This Chinese New Year (CNY), like many others, I was finally able to meet with my friends and relatives when I returned to my Simpang Renggam hometown. Last year, we were not able to do this, due to the lockdown imposed to curb the spread of Covid-19. Inter-state travel was also not permitted last year.
The relaxed standard operating procedures (SOPs) this year meant that more physical reunions and gatherings took place, especially in restaurants and other eateries. But from my observation, Malaysians are still rather complacent when it comes to complying with Covid-19 SOPs when eating out. Many tend to linger longer than necessary at such places and do not wear their face masks properly.
We are letting our guard down at our own peril, especially with the Omicron variant threatening to push infection rates up exponentially, as experienced in many other countries.
But this CNY, I noticed another set of SOPs which Malaysians have blatantly disregarded: laws related to smoking in public spaces. Last I checked, eateries are still designated as no-smoking zones.
But in reality, the ban has been ignored with impunity as smokers callously puff away in restaurants and mamak eateries. Not only did smokers show no apprehension about being booked for breaking the law, many have no regard for the health hazards the second-hand smoke can cause on those around them.
To make things worse, many of us non-smokers tend to hang around eateries for prolonged periods during the CNY period to catch up!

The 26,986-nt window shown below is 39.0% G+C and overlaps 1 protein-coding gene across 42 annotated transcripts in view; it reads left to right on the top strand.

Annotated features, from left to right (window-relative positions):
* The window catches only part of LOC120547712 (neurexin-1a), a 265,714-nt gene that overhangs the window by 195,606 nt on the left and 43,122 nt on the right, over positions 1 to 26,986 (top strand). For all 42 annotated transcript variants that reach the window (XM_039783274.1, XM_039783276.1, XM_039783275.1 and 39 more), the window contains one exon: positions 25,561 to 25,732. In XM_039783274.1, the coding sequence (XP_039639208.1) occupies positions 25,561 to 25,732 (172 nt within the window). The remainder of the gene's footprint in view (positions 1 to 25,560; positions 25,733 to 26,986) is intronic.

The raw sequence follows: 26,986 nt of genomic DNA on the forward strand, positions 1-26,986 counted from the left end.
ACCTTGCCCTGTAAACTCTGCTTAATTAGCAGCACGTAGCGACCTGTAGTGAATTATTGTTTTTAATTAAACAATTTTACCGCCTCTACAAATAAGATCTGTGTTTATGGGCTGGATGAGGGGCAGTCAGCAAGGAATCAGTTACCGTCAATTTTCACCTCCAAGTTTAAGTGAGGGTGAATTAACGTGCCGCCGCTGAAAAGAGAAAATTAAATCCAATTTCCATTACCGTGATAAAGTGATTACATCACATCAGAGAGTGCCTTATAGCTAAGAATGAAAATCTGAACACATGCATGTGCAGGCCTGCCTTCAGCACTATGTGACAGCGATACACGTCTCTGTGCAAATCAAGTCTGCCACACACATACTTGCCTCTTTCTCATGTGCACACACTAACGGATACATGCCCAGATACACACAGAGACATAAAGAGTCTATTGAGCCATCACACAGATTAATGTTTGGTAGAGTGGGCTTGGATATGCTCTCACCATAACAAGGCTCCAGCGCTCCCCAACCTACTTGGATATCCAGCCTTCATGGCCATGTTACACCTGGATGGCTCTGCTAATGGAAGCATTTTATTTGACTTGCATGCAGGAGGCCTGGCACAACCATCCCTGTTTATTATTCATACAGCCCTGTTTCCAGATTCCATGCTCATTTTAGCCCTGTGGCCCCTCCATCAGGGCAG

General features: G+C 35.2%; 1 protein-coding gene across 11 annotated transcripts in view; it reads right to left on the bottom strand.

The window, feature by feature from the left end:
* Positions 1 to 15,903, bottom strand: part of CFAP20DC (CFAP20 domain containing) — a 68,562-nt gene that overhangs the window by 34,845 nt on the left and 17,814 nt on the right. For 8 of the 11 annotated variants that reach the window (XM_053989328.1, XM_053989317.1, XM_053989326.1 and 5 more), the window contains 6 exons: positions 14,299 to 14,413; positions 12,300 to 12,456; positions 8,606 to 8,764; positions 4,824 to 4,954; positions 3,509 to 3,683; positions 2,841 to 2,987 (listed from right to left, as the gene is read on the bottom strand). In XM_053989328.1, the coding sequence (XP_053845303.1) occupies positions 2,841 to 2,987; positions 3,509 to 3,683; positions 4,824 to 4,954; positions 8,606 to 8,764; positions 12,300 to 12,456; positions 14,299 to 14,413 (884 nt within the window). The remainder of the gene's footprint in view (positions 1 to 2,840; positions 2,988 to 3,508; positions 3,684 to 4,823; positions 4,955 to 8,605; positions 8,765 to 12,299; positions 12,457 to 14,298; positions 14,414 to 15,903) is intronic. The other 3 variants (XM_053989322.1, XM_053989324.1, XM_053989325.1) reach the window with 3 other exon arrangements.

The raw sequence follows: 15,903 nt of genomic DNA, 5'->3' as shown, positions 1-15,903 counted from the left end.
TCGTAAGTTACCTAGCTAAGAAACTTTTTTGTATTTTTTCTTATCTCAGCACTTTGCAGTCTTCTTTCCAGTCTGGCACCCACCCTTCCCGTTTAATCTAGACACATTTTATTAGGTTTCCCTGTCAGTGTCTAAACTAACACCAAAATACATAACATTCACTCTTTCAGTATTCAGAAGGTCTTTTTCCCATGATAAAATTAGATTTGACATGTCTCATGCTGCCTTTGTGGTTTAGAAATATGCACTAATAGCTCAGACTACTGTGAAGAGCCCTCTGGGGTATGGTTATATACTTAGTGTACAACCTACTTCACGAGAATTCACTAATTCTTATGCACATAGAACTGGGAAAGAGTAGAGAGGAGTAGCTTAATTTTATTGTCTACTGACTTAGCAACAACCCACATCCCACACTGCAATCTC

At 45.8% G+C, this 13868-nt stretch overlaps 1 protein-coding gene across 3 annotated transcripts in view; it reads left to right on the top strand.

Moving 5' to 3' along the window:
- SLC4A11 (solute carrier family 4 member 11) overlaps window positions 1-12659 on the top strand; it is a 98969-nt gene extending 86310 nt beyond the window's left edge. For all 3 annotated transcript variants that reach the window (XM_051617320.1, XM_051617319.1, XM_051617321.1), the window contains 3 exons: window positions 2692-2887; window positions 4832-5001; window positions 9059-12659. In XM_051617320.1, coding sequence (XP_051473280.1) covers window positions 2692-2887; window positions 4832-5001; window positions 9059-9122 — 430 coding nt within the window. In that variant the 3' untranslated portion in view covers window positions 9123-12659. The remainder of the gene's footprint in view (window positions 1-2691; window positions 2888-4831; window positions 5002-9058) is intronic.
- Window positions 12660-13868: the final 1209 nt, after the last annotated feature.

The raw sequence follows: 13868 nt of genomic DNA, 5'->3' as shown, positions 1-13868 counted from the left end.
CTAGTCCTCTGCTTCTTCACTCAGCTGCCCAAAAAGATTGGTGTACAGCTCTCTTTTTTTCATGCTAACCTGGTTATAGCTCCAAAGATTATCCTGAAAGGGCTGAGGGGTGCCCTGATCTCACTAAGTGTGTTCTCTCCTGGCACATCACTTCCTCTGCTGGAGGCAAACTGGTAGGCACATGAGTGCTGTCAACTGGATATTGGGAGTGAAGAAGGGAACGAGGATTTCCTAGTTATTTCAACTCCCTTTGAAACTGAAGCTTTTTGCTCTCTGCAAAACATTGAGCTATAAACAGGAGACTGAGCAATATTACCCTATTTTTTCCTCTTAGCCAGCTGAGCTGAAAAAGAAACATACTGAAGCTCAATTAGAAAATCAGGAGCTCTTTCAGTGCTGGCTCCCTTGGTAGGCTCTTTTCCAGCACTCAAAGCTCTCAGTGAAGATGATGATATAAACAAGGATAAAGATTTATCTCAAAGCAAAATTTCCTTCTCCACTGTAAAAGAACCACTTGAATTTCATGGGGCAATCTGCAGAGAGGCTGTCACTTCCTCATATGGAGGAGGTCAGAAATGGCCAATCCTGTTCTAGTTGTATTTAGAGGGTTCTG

Each year, more than 27,200 deaths in Malaysia are reported annually, due to smoking-related diseases. Since Covid-19 hit our shores in 2020, some 32,000 deaths have been reported here.
At the risk of playing down the severity of the coronavirus, fatalities due to Covid-19 has been on the decline. Meanwhile, smoking-related diseases have been on the rise, even before the pandemic, and will continue to go up, unless we do something about it.
Health Minister Khairy Jamaluddin did the right thing by recently proposing that sales of cigarettes will be banned for those born after 2005. He wants to create a smoke-free Malaysia.
While I welcome the move, Khairy must also realise the gap between policy intention and implementation realities. The reality is that we can’t even effectively implement the no-smoking ban in restaurants. That being so, is it realistic to envision a smoke-free Malaysia?
Perhaps the Ministry of Health can start with baby steps. As a start, ramp up enforcement in eateries, and stop pussyfooting for the sake of political expediency. Another alternative is a phased-out transition through harm-reduction alternatives like heated tobacco products or regulated vape content.
The National Health Service (NHS) in the United Kingdom recognises the use of e-cigarettes to help smokers kick the habit. Though they are not harm-free, such products are definitely far less dangerous than conventional cigarettes, including with regard to second-hand smoke.
While I am appreciative of Khairy wanting to curb smoking to make Malaysians healthier, the health minister needs to be realistic. We don’t have to wait until 2023 for the ban on the sale of cigarettes for those born in 2005 or younger to take effect. Step up enforcement and consider harm-reduction approaches so that next year, our CNY reunions can take place in a more conducive surrounding.
- This is the personal opinion of the writer or publication and does not necessarily represent the views of CodeBlue.